Rittal 31100 Wiring Diagram

Discussion in 'General Electronics Chat' started by dppagc, Oct 24, 2015.

  1. dppagc

    Thread Starter New Member

    Oct 24, 2015
    Hi everyone,

    I have a few questions regarding this equipment as seen in the picture.
    1) Why is the 250V and 115V at neutral? Shouldnt it be at Live?
    2) What is the neutral 48V, 60V and 24V for? I dont think this is a step down transformer.
    3) What is for heating 5-3 10(4*)A -30W ??
    No matter what voltage I multiply by the current, I cant never get 30W. What does it mean?

  2. MaxHeadRoom


    Jul 18, 2013
    The way I interpret it 5 is Live conductor whether 115/250 and 6 would be the other 250v connection for L1 & L2 if both are considered live, if in a country where one side of the 250 is grounded (neutral) then 6 is the 250v N.
    If 120v is used then 5 & 7 with 7 being the neutral.
    No idea why N is shown on the 60/40/24v
    Last edited: Oct 24, 2015
  3. blocco a spirale

    AAC Fanatic!

    Jun 18, 2008
    Last edited: Oct 24, 2015
  4. umphrey


    Dec 1, 2012
    In the US some of our more modern HVAC systems have a 120 - 24 VAC transformer and the 24VAC is used to power a digital thermostat. I think pretty much all of them have 24V but some don't bring the wire out to the thermostat.
  5. profbuxton


    Feb 21, 2014
    Not familiar with these units but on close examination,I would suggest that terminal 5 is the LIVE(HOT) and 3 is for heating and 4 for cooling. These would switch over according to Thermostat setting. My best guess on the RF/ACC units is they are some kind of element to do with heating control as the appear to be only connected to the heat side of the thermostat.
    So depending on your supply one would connect the HOT wire to 5, the Neutral to 6 if using 240v Ac or 7 if using 120v control.
    If you have a low voltage control system ie 24v or 48/60 then you would use 5 as HOT or positive if DC and 1 or 2 as Neutral or negative if DC.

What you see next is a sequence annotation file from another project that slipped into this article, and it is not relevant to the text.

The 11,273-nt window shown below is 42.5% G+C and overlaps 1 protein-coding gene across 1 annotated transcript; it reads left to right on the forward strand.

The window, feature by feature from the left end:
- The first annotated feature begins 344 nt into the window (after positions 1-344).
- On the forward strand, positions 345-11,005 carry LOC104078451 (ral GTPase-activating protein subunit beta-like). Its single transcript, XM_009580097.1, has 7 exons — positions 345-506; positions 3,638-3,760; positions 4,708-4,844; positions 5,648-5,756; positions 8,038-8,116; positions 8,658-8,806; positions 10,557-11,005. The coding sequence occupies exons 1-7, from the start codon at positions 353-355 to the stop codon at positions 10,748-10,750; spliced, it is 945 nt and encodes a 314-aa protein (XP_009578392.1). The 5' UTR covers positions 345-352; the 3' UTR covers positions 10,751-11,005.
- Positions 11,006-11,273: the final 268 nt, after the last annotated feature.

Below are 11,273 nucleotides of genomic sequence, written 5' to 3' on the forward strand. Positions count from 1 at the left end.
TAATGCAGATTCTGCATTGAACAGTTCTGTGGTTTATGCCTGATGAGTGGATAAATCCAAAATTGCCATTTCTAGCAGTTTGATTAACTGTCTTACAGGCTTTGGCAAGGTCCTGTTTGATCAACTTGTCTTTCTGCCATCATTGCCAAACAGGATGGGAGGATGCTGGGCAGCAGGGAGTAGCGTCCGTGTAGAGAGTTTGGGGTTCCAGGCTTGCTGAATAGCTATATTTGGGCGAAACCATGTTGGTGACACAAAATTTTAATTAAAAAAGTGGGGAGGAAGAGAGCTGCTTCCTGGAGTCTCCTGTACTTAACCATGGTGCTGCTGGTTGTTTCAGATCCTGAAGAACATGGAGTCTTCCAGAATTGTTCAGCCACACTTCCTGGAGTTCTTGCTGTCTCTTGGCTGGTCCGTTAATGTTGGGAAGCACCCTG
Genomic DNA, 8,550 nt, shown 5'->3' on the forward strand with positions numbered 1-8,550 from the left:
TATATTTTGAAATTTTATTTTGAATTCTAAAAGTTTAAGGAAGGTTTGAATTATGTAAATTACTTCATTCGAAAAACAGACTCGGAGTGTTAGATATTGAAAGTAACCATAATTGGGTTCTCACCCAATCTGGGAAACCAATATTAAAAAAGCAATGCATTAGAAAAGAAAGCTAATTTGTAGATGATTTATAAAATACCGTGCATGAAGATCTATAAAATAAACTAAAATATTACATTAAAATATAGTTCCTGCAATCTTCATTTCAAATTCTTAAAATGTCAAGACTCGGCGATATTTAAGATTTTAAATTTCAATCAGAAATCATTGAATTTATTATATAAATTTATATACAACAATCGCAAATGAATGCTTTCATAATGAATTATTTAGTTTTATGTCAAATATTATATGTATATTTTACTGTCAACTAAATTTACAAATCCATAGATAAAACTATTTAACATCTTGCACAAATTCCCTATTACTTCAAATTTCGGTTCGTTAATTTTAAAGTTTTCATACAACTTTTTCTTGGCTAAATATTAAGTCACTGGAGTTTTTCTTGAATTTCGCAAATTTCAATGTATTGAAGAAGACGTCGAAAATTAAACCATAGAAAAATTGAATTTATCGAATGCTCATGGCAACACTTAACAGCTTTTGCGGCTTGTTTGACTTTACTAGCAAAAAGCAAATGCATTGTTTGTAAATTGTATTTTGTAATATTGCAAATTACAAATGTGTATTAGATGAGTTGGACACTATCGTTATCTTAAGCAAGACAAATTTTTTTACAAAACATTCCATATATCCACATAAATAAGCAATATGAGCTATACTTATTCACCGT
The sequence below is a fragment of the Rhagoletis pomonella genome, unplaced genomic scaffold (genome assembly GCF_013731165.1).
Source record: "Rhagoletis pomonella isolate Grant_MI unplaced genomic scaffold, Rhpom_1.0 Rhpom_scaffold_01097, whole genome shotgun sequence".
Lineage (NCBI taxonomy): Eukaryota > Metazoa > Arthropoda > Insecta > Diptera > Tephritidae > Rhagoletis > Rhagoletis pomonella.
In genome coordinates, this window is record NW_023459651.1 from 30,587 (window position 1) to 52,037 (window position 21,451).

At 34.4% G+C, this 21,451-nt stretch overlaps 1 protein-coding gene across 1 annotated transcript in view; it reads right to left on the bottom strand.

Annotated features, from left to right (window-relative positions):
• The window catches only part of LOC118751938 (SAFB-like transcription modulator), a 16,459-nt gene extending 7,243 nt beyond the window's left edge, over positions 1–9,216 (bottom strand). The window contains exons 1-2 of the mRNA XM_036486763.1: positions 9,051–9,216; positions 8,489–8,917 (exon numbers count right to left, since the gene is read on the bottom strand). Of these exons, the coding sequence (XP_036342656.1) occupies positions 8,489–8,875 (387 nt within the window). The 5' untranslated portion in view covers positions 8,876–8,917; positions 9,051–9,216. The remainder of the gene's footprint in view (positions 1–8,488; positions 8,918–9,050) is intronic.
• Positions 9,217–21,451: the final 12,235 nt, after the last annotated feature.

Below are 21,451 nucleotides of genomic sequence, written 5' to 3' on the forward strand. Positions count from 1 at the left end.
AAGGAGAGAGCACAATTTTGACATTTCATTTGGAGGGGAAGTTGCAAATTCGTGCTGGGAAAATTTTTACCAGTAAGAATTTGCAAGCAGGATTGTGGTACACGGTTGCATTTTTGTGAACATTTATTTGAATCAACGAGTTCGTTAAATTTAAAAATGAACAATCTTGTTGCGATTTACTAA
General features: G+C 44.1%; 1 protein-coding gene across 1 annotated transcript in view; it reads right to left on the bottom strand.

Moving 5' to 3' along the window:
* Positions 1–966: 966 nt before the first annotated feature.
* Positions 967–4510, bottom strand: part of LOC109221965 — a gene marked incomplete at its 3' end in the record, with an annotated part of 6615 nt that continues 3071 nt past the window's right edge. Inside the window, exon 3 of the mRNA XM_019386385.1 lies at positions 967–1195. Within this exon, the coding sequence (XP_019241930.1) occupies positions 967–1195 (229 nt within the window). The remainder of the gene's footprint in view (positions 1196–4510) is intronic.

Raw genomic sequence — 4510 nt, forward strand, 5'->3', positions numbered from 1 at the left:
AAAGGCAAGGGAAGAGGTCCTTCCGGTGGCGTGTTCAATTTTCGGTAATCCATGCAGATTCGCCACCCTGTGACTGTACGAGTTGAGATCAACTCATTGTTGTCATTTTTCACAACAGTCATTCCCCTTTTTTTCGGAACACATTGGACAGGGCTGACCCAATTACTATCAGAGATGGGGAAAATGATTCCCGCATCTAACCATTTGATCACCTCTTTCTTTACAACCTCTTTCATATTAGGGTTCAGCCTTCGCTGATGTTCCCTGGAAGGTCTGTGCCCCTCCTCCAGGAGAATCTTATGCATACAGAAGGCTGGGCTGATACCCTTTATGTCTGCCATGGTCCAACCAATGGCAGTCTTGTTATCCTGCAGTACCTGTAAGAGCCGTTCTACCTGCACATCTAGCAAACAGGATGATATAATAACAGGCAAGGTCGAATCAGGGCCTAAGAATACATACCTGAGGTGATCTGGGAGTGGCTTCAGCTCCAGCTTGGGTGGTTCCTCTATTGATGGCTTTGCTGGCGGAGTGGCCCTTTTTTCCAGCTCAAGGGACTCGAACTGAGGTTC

I suspect the RF/ac items are some sort of heating element which would affect the thermostat, maybe to provide a hysteresis effect. VERRRY INTERESTING!
  6. dppagc

    Thread Starter New Member

    Oct 24, 2015
    Hi, you are correct. The heat going up in the room will trigger the thermostat. However, can anyone explain this to me:

    Category 5 – 3 (heating) AC 10 (4) A (inductive load at cos φ = 0.6) / category 5- 4 (cooling) AC 5 (4) A (inductive load at cos φ = 0.6) / DC = max. 30 W

    I practically dont understand this entire sentence. What is AC 10 (4) A (inductive load at cos φ = 0.6)?
    I only know that cos 53.1 = 0.6.
    When DC = max 30W, how do I know what is the voltage and current to be applied?
  7. profbuxton


    Feb 21, 2014
    Looking at the unit data, the RF/AC items shown are part of the "thermal feedback" system. In other words when the contact is made in the "Heat" mode and terminals 1,2,6 and 7 are connected to the correct voltage the RF/ac units will act as heaters for the internal bimetallic strip. This will function in some way to modify the control function of the control.

    The sentences you question give the maximum current the the unit will control ie: 10 amps AC in heat mode and 5 amps in cooling mode. The cos Theta refers to the power factor of the controlled load(fan,etc). So the power factor of your load should be better than 0.6. May be listed on your fan motor nameplate?
    The 30w rating I am not sure about but it may be the maximum switching load at the nominated voltages, 24V,48V and 60V if that is used for your control circuits ie: at 24v max current switched is 1.25 A.